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string.split() and tokens

 
Rachel Glenn
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I have this example:



What is the result?
A. total: 3
B. total: 4
C. total: 7
D. total: 8
E. Compilation fails
F. An exception is thrown at runtime.


While I understand the concept of tokenizing, I am unsure how it works in this specific example. I even ran it in the debugger and am unclear about the output.

\d means the delimeter is a digit. So how does this example work then?? does the split() function see the first digit (1), and record that the first token is 'x'? What does the split() function do when it then sees the second digit (2)?
 
Greg Charles
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It's confusing because it's weird to think of digits as delimiters. Imagine the string was "x,,,, y,, z, a" and you split it on the commas. You'd expect to get eight strings returned, many of which would be empty because there are multiple commas in a row with nothing between them.
 
Rachel Glenn
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Greg Charles wrote:It's confusing because it's weird to think of digits as delimiters. Imagine the string was "x,,,, y,, z, a" and you split it on the commas. You'd expect to get eight strings returned, many of which would be empty because there are multiple commas in a row with nothing between them.


yes it is confusing!

but let me take this a step further.

If the string was "x,y" and I split on commas, I would expect 2 strings to be returned: "x" and "y"

If the string was "x,,y" and I split on commas, then this is where I get confused....it sees the first comma, and marks "x" as the first token. Does it then consider the "x" and first "," as 'consumed'? thus, when it sees the second comma, there is nothing to the left of it to tokenize, so it returns a blank? I am confused here,,,,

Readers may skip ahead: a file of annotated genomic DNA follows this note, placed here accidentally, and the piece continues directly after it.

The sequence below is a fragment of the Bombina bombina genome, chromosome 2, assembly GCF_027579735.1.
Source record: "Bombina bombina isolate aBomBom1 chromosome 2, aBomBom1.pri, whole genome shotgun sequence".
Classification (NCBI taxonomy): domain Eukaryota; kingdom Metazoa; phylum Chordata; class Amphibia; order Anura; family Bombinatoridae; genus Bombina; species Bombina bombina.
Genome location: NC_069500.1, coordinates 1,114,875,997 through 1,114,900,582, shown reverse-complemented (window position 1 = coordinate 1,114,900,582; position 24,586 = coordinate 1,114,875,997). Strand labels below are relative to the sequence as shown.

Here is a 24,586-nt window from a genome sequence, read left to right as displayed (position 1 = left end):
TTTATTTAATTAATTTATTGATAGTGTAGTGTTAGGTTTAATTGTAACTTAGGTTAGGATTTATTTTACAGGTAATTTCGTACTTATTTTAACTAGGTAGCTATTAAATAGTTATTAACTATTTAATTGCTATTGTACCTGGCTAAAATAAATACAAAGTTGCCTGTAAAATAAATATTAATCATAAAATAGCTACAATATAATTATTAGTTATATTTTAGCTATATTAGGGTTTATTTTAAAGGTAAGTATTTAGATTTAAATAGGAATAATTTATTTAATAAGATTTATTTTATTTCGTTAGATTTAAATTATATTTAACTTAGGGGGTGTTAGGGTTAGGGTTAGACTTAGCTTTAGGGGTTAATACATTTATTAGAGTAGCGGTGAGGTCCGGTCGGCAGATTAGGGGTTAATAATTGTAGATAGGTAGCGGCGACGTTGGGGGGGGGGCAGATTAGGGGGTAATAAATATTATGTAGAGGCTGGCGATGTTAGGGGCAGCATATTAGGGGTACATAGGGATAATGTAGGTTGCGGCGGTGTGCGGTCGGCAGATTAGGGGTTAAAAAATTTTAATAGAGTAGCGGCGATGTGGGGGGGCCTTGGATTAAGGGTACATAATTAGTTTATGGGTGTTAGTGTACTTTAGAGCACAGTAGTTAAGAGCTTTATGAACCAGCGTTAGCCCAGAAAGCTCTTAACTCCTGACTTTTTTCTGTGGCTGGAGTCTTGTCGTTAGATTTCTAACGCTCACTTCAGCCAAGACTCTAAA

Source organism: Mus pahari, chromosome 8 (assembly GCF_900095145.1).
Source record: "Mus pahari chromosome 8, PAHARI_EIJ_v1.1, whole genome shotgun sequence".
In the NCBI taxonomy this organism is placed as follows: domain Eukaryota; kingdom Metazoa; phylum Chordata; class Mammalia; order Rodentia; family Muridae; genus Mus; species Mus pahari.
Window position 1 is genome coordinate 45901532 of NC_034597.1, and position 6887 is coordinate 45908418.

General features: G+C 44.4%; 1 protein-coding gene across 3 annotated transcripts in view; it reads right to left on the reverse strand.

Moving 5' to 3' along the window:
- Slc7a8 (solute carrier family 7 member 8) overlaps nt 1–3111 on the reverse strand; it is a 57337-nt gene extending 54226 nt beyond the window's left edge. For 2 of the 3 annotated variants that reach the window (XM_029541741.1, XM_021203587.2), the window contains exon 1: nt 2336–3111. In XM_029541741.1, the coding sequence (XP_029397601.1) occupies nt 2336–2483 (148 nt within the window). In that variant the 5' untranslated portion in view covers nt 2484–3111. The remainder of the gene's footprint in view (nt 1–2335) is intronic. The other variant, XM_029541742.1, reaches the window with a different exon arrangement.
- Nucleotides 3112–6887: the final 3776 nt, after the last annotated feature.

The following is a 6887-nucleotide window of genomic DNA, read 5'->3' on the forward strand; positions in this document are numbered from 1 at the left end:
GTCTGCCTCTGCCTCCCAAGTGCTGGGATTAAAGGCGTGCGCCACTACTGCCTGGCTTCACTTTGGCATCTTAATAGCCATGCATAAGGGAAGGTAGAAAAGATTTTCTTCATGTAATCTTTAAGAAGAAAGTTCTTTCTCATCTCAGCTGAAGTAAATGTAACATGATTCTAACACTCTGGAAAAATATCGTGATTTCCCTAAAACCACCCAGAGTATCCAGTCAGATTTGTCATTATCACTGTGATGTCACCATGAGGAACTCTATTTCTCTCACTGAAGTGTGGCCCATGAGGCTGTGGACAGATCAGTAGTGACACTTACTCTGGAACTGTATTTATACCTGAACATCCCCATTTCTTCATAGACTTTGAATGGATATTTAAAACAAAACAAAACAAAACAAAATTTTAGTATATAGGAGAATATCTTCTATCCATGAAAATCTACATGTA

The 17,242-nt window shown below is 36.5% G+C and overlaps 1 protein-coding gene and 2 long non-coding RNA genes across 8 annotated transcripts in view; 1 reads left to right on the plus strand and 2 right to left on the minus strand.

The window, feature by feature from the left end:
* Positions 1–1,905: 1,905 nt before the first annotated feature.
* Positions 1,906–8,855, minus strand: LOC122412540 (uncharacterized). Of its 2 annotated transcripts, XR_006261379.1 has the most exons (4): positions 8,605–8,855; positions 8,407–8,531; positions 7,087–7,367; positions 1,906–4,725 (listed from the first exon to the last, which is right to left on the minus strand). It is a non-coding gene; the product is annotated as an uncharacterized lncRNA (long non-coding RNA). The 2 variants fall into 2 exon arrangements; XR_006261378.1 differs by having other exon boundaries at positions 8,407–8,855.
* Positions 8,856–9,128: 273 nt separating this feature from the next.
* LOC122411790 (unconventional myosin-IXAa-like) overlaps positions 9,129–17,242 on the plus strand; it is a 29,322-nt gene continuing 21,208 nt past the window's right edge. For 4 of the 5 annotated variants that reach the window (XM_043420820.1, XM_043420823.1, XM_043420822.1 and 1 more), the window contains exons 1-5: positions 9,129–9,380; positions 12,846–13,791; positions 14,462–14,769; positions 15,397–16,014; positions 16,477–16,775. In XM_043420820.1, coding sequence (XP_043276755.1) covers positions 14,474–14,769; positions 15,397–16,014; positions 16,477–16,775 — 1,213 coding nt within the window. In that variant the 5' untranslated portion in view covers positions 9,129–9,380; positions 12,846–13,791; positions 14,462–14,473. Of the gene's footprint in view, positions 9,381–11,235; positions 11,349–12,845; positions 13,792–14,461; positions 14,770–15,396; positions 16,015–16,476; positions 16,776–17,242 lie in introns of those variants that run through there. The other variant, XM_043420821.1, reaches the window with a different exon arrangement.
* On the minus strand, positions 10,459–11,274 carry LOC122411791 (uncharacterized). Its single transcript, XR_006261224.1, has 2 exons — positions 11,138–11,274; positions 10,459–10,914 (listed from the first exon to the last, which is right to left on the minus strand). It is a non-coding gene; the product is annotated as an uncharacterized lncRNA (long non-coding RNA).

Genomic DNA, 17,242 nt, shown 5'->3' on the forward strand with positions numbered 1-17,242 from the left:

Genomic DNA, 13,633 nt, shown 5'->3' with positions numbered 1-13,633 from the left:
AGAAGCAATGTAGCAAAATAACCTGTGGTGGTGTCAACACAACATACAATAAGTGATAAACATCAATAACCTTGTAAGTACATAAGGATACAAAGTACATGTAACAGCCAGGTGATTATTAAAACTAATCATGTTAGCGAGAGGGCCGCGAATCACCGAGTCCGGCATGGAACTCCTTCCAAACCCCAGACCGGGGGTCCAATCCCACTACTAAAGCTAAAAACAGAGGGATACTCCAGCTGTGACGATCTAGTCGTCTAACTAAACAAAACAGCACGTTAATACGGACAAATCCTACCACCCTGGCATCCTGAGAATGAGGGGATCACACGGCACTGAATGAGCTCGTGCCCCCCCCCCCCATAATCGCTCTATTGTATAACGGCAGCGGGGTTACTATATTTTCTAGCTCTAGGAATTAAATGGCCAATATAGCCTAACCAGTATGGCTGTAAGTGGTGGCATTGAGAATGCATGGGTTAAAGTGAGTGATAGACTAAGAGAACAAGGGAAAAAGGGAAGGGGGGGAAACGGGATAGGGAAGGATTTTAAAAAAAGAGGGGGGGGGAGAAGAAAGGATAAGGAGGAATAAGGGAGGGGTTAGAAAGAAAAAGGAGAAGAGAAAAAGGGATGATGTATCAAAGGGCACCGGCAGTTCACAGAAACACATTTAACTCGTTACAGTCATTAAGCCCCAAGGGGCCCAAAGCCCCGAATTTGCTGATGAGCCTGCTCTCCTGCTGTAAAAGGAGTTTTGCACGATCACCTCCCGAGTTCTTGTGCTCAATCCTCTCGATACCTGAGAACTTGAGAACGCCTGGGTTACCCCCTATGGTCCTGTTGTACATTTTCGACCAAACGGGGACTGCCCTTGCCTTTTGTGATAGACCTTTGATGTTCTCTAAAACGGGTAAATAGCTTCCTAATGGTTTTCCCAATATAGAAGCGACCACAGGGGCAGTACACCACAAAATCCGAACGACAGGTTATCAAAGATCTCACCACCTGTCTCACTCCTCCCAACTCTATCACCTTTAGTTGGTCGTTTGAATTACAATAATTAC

Greg Charles
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Yes, if you tell it that one comma is the delimiter, it will take you at your word and return empty strings for two commas in row. That's a good thing. Let's say you had the data:

"FirstName,Nickname,LastName"
"Ralph,'Macho',Camacho"
"Greg,'T-bone',Charles"
"Rachel,,Glenn"

You'd want your first and last names parsed out correctly even though you don't have a nickname.

If you really want to split the string on one or more commas, you just need to change the regular expression in the split() to string.split(",+"). In that case, the first three strings above get split into three pieces, but the last one only gets split into two.
 
Rachel Glenn
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Greg Charles wrote:Yes, if you tell it that one comma is the delimiter, it will take you at your word and return empty strings for two commas in row. That's a good thing. Let's say you had the data:

"FirstName,Nickname,LastName"
"Ralph,'Macho',Camacho"
"Greg,'T-bone',Charles"
"Rachel,,Glenn"

You'd want your first and last names parsed out correctly even though you don't have a nickname.

If you really want to split the string on one or more commas, you just need to change the regular expression in the split() to string.split(",+"). In that case, the first three strings above get split into three pieces, but the last one only gets split into two.


thank you! makes sense now!
 
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Rachel Glenn
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Henry Wong wrote:Please QuoteYourSources


my source is the Oracle mock exam
 
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